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Amid soaring prices, political obstacles and pressure for enhanced security, the Government’s new energy playbook needs more than eye-catching targets to tackle the key issues

Background: A global crisis with UK quirks

On 7 April, the Government published its British energy security strategy amid a period of remarkable turbulence and controversy in the sector. Just consider the background to the launch. Our November 2021 briefing and podcast looked at the worsening global energy crisis and in this briefing and podcast we assessed issues specific to the UK.

On 3 February, the scale of the political impact hit when a 54% increase to the UK's Default Tariff Cap was announced from 1 April 2022. For the six months prior, consumers were shielded from price rises while 30 energy suppliers went bust. The Government's Energy Bills Rebate scheme and other measures were announced in response.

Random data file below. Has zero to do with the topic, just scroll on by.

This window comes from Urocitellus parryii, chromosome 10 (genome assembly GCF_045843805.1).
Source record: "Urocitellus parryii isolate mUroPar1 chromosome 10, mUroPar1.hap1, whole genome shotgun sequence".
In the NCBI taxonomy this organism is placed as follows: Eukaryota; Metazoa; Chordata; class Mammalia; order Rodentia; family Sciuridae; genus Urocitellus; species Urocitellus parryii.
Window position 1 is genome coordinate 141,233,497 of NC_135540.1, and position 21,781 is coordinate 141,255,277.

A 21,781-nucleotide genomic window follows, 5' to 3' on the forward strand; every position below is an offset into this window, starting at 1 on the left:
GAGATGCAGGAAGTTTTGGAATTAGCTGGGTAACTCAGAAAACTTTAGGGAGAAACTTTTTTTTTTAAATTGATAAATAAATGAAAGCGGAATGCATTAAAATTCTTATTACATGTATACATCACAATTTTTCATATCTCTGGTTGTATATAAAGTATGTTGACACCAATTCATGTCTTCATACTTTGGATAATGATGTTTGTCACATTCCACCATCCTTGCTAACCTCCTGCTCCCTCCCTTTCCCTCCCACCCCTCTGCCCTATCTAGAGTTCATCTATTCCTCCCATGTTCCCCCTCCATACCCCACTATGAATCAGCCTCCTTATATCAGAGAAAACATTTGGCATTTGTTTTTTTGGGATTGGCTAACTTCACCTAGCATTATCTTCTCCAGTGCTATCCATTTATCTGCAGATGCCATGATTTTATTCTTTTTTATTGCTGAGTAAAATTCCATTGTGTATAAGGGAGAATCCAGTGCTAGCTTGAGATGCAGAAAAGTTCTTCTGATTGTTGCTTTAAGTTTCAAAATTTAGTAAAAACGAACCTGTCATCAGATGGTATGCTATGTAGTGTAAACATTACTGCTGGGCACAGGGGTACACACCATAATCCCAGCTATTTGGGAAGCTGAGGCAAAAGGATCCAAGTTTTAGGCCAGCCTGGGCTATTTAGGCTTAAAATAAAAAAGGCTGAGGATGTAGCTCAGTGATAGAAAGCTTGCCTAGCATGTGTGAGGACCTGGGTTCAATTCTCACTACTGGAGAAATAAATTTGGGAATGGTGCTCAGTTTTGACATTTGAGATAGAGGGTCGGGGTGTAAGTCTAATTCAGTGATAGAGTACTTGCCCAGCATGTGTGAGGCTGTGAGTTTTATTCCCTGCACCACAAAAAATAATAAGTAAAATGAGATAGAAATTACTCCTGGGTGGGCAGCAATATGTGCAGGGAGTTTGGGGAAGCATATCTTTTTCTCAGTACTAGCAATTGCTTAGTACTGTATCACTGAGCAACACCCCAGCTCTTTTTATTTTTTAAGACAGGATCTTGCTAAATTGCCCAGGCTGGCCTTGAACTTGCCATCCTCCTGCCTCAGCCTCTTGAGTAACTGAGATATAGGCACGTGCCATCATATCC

Russia's invasion of Ukraine on 24 February prompted countries across Europe to reassess their energy strategies. See our briefing here on the EU Commission's plans.

Unlike several European countries, most notably Germany, the UK imports little energy directly from Russia (8% for oil, 4% for gas). However, gas fuels over a third of its electricity generation (and as the marginal generation it largely determines its price) and heats over 80% of homes. So, as the UK imports much of its gas, UK consumers and industry are exposed to global price increases. In March, European gas prices breached recent winter records to levels 13 times higher than a year ago.

Below, under each of the strategy's headings, we summarise key points and provide our own comments and assessments of its impact on UK energy policy and markets. Click the headings to reveal.